Of Christians and volcanos

Trip Start Jan 15, 2009
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Trip End Feb 15, 2009


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Flag of Reunion  ,
Wednesday, February 11, 2009

This morning I walked down to the house for an 8:00 breakfast: strong coffee, juice, yoghurt, toast butter and jam. They wanted to show me some of their island, so we were going to go for a drive as we talked. The west side of the island is the developed, touristy side. But a stretch of road was still out along the coast, damaged from the high waves of the past days. So they decided we would visit the less developed east side of the island. One reason it is less developed is the lava flows. There is a very active volcano, the piton de la fournaise ("furnace peak" quite an apt name for a volcano) that takes up a large part of the south of the island.
 
We drove out from the region of Saint Denis east and then south along the coast. It took about two hours to reach the area called grand brûlé (the "big burned"). There are periodic lava flows in this area that can last for up to a month or more. They can run several hundred meters wide and go all the way into the ocean. The flows don't seem to follow exactly the same course, so as one drives along the coast there are signs identifying which flow one is seeing: this one from 2002, this one 2004, this one 2005 etc. The highway has to be rebuilt after each flow, and the flows are palpably hot even a year or more after they stop. As we drove by the most recent one from 2007, I could feel heat coming from the flow through my open car window. It is a most remarkable area. We stopped to look at several different places and I took some photos. It seemed clear to me that this isn't an area where many people would want to invest in real estate (although the island is actually growing on this side - the lava flows extend the island by several hundred meters each time they reach the sea and cool).

We continued talking as we drove: does the Church have a position about political parties or issues? How do we who live in the States, view the recent elections? I asked them how the election was reported here, and what they believed most people thought of it (the answer was: with a strong liberal leaning). We talked about the moral slide that is obvious to them in their island, and how that reflects a general trend in the West. We talked about other islands in the area: Madagascar, Mayotte, Mauritius, Diego Garcia (a huge American base far out in the Indian Ocean) and what's happening in them. We talked about the clash of religions in the world and how they see that illustrated in Reunion (there are Tamils, Hindus, and Muslims here as well as Christians). It's clear the Prodigues are very eager to be able to discuss such things with someone of like beliefs. I believe those of us who have regular contact with church members and regular congregations and easy communications in the West often take that 'meeting of minds" very much for granted.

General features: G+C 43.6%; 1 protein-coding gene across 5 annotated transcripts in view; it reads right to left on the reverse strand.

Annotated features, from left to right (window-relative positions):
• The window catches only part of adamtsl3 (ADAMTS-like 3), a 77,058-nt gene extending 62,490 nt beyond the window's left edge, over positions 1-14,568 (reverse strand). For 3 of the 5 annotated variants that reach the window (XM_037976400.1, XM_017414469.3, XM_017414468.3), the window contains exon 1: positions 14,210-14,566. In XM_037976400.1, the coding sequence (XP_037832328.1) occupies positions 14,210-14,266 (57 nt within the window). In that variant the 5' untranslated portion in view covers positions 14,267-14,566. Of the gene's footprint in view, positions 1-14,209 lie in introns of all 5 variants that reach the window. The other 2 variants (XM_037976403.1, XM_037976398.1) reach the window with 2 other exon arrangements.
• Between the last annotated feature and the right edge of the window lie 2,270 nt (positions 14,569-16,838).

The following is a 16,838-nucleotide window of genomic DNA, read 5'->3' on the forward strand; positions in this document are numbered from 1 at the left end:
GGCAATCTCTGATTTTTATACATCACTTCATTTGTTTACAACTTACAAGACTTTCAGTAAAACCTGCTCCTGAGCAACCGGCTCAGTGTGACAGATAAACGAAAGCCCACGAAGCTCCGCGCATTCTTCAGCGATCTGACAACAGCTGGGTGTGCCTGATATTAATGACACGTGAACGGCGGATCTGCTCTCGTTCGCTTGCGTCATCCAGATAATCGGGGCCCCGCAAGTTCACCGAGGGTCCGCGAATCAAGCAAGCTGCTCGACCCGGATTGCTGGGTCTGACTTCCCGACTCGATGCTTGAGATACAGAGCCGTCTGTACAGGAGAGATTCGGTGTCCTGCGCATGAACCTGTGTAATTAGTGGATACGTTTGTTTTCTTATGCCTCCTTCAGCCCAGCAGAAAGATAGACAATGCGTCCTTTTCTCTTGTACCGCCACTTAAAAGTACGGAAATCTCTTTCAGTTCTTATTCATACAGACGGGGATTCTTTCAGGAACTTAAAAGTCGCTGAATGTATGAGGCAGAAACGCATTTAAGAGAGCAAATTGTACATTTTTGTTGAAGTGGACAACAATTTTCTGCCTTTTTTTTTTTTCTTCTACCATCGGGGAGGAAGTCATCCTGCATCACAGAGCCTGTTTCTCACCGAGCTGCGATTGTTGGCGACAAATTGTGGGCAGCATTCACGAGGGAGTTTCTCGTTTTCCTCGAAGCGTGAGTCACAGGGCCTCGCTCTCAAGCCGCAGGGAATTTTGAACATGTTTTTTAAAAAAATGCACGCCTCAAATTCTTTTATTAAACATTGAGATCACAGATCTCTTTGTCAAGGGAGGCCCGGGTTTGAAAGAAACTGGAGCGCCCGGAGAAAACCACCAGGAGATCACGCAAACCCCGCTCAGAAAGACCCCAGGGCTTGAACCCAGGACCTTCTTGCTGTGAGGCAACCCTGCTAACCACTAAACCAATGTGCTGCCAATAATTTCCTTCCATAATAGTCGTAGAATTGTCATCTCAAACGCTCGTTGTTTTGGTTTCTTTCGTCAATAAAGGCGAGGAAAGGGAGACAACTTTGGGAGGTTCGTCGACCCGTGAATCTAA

We arrived back at Saint Denis in time for lunch. It was a French lunch: fresh raw vegetables and salad, baguette and several kinds of cheese and a small glass of Bordeaux, followed by French pastries for dessert. I couldn't have asked for a more pleasant lunch, especially since we ate outside on their terrace, with the view of the city and the ocean down below.
 
Mrs. Prodigue had an appointment at 2:30, so I walked back to the apartment, worked for several hours and had the chance to talk briefly with my wife on the phone. As the trip winds down, we're more and more ready to be back all together at home. Only five more days to go!
 
Around 6:00 I walked back down the hill and Laval showed me all the things he has downloaded from the Internet over the years: ABC classes, Internet video updates, sermon videos, sermon audio, sermon transcripts, booklets, articles, and more. I think he must know as much about what UCG offers on the Internet as anyone except our own media department. He explained that they're alone physically on the island as far as their faith is concerned, but they have so much information and encouragement available that they can keep very busy on positive things.
 
I showed him a Bible software program in French which I thought he might like to acquire, and gave a primer on how to use it. I also showed a PowerPoint presentation about our Home Office operations, which the three family members found interesting. Thierry wanted the exact street address so he could look the office up on google maps.  We continued our discussion of all sorts of things until dinner time. Patricia had prepared a typical réunionais dish: rice and chicken in a mild pepper sauce. It was very good. I had another very sweet mango - called a Josée here - for dessert. I won't be having those again for a while unless I can manage one more tomorrow.
 
After dinner we had another long talk about what they can do in their situation to be of service to God and the work of the Church. Their enthusiasm and desire to serve is remarkable, and for someone who lives in much easier circumstances, thought-provoking.
 
It has been a very full, and I feel very productive day. Tomorrow should be my last day in the tropics for a while. Tomorrow afternoon, if all goes as planned, I will start the long voyage to frigid Paris.
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Comments

maryhendren
maryhendren on

Hi Joel,
The enthusiasm and interest that the Prodiques show for the work, the resources, and what they can do to serve is certainly inspiring. Living close to an active volcano---what a perspective that must set.

Regards,
Mary

fmeeker
fmeeker on

hey dad!
It's great you were able to explore a new island and spend time with the people. And I'm glad you were able to call home, mom was really happy! Love you lots and stay safe!

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